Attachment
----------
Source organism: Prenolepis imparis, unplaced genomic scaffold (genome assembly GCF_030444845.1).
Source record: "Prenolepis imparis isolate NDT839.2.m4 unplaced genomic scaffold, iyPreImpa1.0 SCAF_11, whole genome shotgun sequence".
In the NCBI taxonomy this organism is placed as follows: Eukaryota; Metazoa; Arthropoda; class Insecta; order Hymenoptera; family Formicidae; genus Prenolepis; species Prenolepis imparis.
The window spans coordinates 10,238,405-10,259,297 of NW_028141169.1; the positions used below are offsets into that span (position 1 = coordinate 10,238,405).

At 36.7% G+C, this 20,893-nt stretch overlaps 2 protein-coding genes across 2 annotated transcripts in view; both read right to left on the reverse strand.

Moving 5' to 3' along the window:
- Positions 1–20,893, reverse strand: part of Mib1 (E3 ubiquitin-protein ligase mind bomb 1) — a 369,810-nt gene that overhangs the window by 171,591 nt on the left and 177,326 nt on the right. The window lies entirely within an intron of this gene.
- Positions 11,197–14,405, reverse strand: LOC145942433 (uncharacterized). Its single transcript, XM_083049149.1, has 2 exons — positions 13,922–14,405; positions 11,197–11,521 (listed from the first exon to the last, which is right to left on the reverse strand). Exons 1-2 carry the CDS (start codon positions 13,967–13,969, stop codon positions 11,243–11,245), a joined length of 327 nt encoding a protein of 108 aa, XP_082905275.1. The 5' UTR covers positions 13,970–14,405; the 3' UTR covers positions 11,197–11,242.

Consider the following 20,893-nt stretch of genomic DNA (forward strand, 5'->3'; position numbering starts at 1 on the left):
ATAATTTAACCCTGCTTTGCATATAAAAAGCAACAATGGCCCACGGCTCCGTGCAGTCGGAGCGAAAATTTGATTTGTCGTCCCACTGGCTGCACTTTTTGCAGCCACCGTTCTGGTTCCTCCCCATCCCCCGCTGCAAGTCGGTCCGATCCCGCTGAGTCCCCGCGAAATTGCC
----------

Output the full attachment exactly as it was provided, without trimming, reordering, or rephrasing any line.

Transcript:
Source organism: Prenolepis imparis, unplaced genomic scaffold (genome assembly GCF_030444845.1).
Source record: "Prenolepis imparis isolate NDT839.2.m4 unplaced genomic scaffold, iyPreImpa1.0 SCAF_11, whole genome shotgun sequence".
In the NCBI taxonomy this organism is placed as follows: Eukaryota; Metazoa; Arthropoda; class Insecta; order Hymenoptera; family Formicidae; genus Prenolepis; species Prenolepis imparis.
The window spans coordinates 10,238,405-10,259,297 of NW_028141169.1; the positions used below are offsets into that span (position 1 = coordinate 10,238,405).

At 36.7% G+C, this 20,893-nt stretch overlaps 2 protein-coding genes across 2 annotated transcripts in view; both read right to left on the reverse strand.

Moving 5' to 3' along the window:
- Positions 1–20,893, reverse strand: part of Mib1 (E3 ubiquitin-protein ligase mind bomb 1) — a 369,810-nt gene that overhangs the window by 171,591 nt on the left and 177,326 nt on the right. The window lies entirely within an intron of this gene.
- Positions 11,197–14,405, reverse strand: LOC145942433 (uncharacterized). Its single transcript, XM_083049149.1, has 2 exons — positions 13,922–14,405; positions 11,197–11,521 (listed from the first exon to the last, which is right to left on the reverse strand). Exons 1-2 carry the CDS (start codon positions 13,967–13,969, stop codon positions 11,243–11,245), a joined length of 327 nt encoding a protein of 108 aa, XP_082905275.1. The 5' UTR covers positions 13,970–14,405; the 3' UTR covers positions 11,197–11,242.

Consider the following 20,893-nt stretch of genomic DNA (forward strand, 5'->3'; position numbering starts at 1 on the left):
ATAATTTAACCCTGCTTTGCATATAAAAAGCAACAATGGCCCACGGCTCCGTGCAGTCGGAGCGAAAATTTGATTTGTCGTCCCACTGGCTGCACTTTTTGCAGCCACCGTTCTGGTTCCTCCCCATCCCCCGCTGCAAGTCGGTCCGATCCCGCTGAGTCCCCGCGAAATTGCC